Astroloba spiralis can be easily mistaken for its close relative, the rare Astroloba herrei. Both plants showcase inflated and puffed-up flowers, known as perianths. However, the flowers of Astroloba spiralis exhibit wrinkles (transversely rugose) instead of the smooth appearance seen in herrei. Additionally, Spiralis is genetically distinct as a tetraploid. Usually, spiralis also possesses more upright leaves, contrasting with the more spreading leaves of A. herrei. However, this characteristic does not always hold true, and only the flowers can be relied upon to distinguish these two species with certainty.


Astroloba spiralis, with its captivating charm, finds its purpose in a variety of settings. It gracefully adorns pots, bringing life to patios, terraces, and indoor spaces near sun-kissed windows. In regions blessed with frost-free climates, it becomes a delightful addition to rockeries and a natural cover for dry slopes, creating a picturesque landscape.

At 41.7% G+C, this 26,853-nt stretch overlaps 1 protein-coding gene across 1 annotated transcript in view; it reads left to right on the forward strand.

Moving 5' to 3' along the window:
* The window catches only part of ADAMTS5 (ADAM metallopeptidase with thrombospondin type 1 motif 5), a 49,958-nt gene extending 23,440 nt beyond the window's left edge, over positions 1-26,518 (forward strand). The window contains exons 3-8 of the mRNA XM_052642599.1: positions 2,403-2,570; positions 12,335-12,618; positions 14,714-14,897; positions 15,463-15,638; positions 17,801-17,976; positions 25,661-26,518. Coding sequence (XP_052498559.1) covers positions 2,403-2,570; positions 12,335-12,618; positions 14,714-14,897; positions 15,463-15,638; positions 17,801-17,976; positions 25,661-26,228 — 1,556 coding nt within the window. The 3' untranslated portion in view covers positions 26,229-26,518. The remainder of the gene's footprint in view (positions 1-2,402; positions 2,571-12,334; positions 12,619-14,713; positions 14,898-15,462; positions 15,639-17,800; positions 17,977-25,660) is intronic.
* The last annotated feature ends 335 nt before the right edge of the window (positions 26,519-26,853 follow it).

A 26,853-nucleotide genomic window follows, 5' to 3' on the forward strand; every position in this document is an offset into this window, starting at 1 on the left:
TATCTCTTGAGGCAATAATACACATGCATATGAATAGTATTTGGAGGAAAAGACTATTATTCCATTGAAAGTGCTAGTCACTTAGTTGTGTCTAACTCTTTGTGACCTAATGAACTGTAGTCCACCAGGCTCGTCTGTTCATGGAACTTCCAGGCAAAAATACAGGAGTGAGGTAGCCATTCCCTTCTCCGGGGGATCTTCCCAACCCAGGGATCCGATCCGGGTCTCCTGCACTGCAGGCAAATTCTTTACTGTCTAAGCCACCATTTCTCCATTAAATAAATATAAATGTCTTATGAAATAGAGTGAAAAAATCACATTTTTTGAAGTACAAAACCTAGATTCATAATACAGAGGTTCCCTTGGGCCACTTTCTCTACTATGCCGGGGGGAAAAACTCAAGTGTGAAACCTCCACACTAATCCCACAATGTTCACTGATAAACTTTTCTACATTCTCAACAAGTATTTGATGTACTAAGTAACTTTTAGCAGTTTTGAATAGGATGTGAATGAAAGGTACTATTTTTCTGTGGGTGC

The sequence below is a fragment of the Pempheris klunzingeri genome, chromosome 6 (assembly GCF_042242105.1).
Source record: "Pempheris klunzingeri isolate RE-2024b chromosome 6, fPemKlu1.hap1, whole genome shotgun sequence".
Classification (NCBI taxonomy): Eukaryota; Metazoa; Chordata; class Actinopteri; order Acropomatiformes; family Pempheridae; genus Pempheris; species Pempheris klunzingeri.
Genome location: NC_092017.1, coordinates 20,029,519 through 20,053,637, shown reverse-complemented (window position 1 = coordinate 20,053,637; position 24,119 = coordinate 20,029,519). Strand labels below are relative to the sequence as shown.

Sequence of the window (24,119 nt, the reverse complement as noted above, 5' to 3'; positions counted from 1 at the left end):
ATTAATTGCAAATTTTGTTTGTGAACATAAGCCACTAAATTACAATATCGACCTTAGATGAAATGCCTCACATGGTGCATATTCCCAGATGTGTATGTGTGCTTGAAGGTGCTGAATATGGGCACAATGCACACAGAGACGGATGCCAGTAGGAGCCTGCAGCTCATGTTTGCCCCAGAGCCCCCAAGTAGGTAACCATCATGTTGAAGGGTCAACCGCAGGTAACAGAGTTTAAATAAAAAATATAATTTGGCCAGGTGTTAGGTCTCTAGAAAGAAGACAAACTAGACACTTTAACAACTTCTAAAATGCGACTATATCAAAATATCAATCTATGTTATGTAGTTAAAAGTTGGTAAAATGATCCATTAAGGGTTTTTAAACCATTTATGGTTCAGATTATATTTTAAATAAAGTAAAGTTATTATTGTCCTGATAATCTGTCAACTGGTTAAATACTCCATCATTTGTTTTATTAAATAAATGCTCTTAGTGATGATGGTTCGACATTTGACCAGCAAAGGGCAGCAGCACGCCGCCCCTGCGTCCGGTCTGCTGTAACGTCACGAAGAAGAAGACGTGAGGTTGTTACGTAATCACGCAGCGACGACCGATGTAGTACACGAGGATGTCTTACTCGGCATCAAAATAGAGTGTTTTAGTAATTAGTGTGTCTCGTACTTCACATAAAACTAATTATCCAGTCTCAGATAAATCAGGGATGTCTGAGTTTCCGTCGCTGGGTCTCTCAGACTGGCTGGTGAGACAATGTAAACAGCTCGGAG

Embracing the sun’s gentle caress, Astroloba spiralis thrives in both partially shaded areas and under the full glory of sunlight, often revealing beautiful reddish hues. However, it’s important to note that this resilient plant cannot endure temperatures below 10 ÂșC, requiring a warm and temperate environment to flourish.
To create an ideal growing medium, blend equal parts of coarse sand and leaf litter, or opt for a high-quality commercial potting mix specially crafted for the needs of cacti and succulents. This well-draining soil composition ensures that excess moisture is efficiently managed, promoting the plant’s health and vitality.
When it comes to watering, exercise moderation, allowing the substrate to thoroughly dry out between each watering session. During the winter months, it’s advisable to reduce the frequency of watering to once a month, ensuring the plant experiences a well-deserved rest.
As the dawn of spring approaches, a single application of mineral fertilizer formulated for cacti will provide the necessary nourishment to fuel Astroloba spiralis’ growth and vibrancy, preparing it for the upcoming blooming season.
In the pursuit of visual perfection, it is recommended to prune wilted flower stems, maintaining a tidy and appealing appearance. This practice also encourages the plant’s energy to be redirected towards new growth and blossoming potential.